Pay Parity and the 2025 Federal Pay Raise

Pay parity may be a good argument for the 2025 federal pay raise this year.

The Senate Armed Services Committee recently completed the markup of the fiscal year 2025 National Defense Authorization Act (NDAA). The legislation contains a 2025 pay raise for civilian Defense Department employees and military service members. However, the pay raises are different.

As currently written, the legislation would give the military a 4.5% pay raise and civilian federal employees a 2% pay raise. 2% is the same amount that President Biden wants to give federal employees next year.

The House Appropriations Committee also approved its version of the FY 2025 National Defense Authorization Act, which contains a 4.5% 2025 military pay raise. Unlike the Senate version, it was silent on a pay raise for civilian federal employees which is effectively an endorsement of the president’s desired 2% raise.

Because the military may get a raise next year that is over twice as large as what federal employees get, this becomes an argument for pay parity with the military for the 2025 federal pay raise.

What is Pay Parity?

Pay parity is the idea that federal employees should receive the same annual pay raise as military personnel receive.

There is no requirement that pay parity be implemented in a given year. The argument is frequently raised by federal employee unions when a higher raise for military personnel is proposed. It is also raised by legislators, particularly from the Washington, DC metropolitan area, who are seeking a higher raise for many of their constituents that work for the federal government.

Is It Effective?

While pay parity was an accepted practice for a number of years, the argument has not always been very effective.

Since 2003, there have been 9 years when federal employees have received a smaller pay raise than military personnel. There have not been any years when federal civilians received a higher pay raise than the military.

This table shows how the average military and civilian pay raises have come out over the last 21 years:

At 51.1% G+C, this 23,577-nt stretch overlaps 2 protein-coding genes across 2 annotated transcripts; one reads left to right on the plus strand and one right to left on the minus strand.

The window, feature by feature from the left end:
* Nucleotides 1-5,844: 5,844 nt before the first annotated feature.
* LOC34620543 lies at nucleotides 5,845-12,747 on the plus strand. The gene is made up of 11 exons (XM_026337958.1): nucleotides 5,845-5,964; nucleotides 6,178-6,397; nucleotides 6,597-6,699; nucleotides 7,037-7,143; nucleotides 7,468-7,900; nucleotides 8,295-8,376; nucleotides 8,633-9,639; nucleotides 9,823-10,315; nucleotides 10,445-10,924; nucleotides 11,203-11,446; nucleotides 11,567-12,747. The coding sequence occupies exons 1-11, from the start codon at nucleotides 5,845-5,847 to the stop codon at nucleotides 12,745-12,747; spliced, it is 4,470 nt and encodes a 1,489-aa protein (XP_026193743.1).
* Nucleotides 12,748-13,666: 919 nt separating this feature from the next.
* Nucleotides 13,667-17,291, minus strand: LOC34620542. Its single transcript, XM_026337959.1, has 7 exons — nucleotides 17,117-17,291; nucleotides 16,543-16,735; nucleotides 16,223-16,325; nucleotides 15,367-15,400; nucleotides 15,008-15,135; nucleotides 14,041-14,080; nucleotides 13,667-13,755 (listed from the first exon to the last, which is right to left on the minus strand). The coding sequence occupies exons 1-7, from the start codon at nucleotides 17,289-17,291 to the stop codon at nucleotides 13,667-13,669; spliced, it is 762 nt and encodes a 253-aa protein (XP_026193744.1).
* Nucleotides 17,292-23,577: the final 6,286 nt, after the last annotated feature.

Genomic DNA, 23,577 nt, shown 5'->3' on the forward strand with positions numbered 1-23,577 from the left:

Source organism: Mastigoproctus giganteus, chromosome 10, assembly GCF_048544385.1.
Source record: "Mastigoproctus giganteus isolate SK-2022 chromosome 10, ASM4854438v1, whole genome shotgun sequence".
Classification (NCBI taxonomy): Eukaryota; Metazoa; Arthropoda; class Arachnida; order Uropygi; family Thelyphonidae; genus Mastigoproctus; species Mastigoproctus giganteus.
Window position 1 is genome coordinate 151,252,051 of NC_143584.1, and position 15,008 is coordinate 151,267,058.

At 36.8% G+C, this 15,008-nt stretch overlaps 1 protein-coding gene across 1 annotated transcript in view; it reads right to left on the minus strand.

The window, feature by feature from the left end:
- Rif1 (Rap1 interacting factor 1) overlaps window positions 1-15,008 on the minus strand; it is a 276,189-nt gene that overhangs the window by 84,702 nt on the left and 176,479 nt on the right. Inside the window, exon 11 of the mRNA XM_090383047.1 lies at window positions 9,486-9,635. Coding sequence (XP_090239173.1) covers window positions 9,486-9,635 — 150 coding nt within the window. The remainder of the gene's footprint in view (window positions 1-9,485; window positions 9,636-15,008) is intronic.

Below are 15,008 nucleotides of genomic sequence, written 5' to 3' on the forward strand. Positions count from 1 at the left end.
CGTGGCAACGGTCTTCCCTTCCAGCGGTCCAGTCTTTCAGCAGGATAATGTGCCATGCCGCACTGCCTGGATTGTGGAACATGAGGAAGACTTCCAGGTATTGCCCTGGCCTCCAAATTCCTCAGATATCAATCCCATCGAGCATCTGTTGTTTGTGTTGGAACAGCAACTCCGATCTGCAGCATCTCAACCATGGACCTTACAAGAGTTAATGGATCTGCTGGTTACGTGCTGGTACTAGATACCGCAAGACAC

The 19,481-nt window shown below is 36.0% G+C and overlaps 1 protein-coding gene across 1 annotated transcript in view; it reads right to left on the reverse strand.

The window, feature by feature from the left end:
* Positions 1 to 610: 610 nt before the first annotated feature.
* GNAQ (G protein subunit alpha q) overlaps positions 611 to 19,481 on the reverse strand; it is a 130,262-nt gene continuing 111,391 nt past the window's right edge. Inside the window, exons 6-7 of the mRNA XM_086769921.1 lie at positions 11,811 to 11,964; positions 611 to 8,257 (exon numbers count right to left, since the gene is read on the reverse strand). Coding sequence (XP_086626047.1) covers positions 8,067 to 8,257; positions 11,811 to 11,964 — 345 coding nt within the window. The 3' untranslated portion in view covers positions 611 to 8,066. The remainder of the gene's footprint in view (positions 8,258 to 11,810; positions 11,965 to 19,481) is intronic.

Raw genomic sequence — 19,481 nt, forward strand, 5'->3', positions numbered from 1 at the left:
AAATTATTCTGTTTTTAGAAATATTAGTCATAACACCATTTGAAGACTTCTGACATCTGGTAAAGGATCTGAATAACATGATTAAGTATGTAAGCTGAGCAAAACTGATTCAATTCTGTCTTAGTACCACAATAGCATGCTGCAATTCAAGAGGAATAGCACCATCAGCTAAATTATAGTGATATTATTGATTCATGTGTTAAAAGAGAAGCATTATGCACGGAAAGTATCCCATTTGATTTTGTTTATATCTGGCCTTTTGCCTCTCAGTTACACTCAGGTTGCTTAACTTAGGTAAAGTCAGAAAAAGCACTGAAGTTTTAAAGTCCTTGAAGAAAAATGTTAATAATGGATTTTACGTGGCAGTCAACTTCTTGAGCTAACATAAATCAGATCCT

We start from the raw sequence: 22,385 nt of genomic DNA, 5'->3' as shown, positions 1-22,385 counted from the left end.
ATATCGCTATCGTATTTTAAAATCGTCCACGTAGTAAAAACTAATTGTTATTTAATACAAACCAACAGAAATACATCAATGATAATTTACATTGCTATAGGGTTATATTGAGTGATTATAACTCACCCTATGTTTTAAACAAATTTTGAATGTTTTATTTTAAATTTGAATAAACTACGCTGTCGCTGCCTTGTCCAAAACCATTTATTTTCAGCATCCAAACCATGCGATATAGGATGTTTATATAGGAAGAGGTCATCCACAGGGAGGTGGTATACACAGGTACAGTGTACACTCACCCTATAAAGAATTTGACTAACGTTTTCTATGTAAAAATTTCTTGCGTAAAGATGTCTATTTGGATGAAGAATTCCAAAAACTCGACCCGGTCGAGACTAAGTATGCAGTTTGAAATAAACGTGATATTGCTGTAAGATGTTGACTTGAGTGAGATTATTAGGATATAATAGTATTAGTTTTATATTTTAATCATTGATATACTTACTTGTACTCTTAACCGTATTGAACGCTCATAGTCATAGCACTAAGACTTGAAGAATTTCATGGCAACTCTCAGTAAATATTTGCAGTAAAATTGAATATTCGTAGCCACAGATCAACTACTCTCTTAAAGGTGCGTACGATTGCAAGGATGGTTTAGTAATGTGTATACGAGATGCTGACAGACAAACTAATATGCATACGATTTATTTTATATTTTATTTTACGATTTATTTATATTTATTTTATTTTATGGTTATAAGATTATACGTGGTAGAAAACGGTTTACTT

YearMilitary Pay RaiseFederal Employee Pay Raise

White House Wants a 2% 2025 Federal Pay Raise

The White House proposed a 2% raise for federal employees in 2025 in its 2025 budget proposal. This is an average figure, meaning that if this is the final figure enacted, some federal employees would get more than this and some less because of locality pay.

The federal pay raise typically includes one amount for an across-the-board pay raise and another for locality pay. Because locality pay rates vary by region, the final amount of the pay raise is different when locality pay is applied. In 2024 for instance, the pay raise was a base pay increase of 4.7% and an average increase in locality pay 0f 0.5% (5.2% total).

A Push for Higher 2025 Federal Pay Raise

Earlier this year, Congressman Gerry Connolly (D-VA) and Senator Brian Schatz (D-HI) introduced their annual legislation to give federal employees a 7.4% pay raise next year. However, federal employees shouldn’t get too excited when they see that figure.

The bill has never become law and the federal pay raise ends up being lower as it meanders through the usual political process each year. Still, the bill is usually the first figure suggested publicly in the annual political process for setting the pay raise for federal employees.

How is the Annual Federal Pay Raise Determined?

The annual pay raise for federal employees is determined by a political process. This means that the amount of the pay raise, if there is one, will vary from year to year depending on the political climate. This is what makes the process so complex.

In some years, Congress will pass annual federal pay rate adjustments in an appropriations bill. When this occurs, it is usually done in the Financial Services and General Government appropriations bill.

While this often happens, there is no legal requirement that Congress address or consider a federal employee pay raise, and Congress usually does not pass legislation on the subject.

The president can, and often does, recommend a pay raise figure per the alternative pay plan. This is typically done late in the year, usually in August.

Of course, if Congress does not like the amount of the raise in the alternative pay plan, it can still pass new legislation determining the final amount. This is most likely to happen during an election year. With an election coming up, the thought process is likely to be that giving a raise could result in getting more votes for a candidate running for Congress.

After this political process has played out fully, the president issues an executive order in December setting the amount of the annual federal pay raise by locality for the next year. The Office of Personnel Management (OPM) calculates the annual salary amount for every locality, grade, and step for the next year and publishes the pay tables shortly after the executive order is issued.

About the Author

Ian Smith is one of the co-founders of He has over 20 years of combined experience in media and government services, having worked at two government contracting firms and an online news and web development company prior to his current role at FedSmith.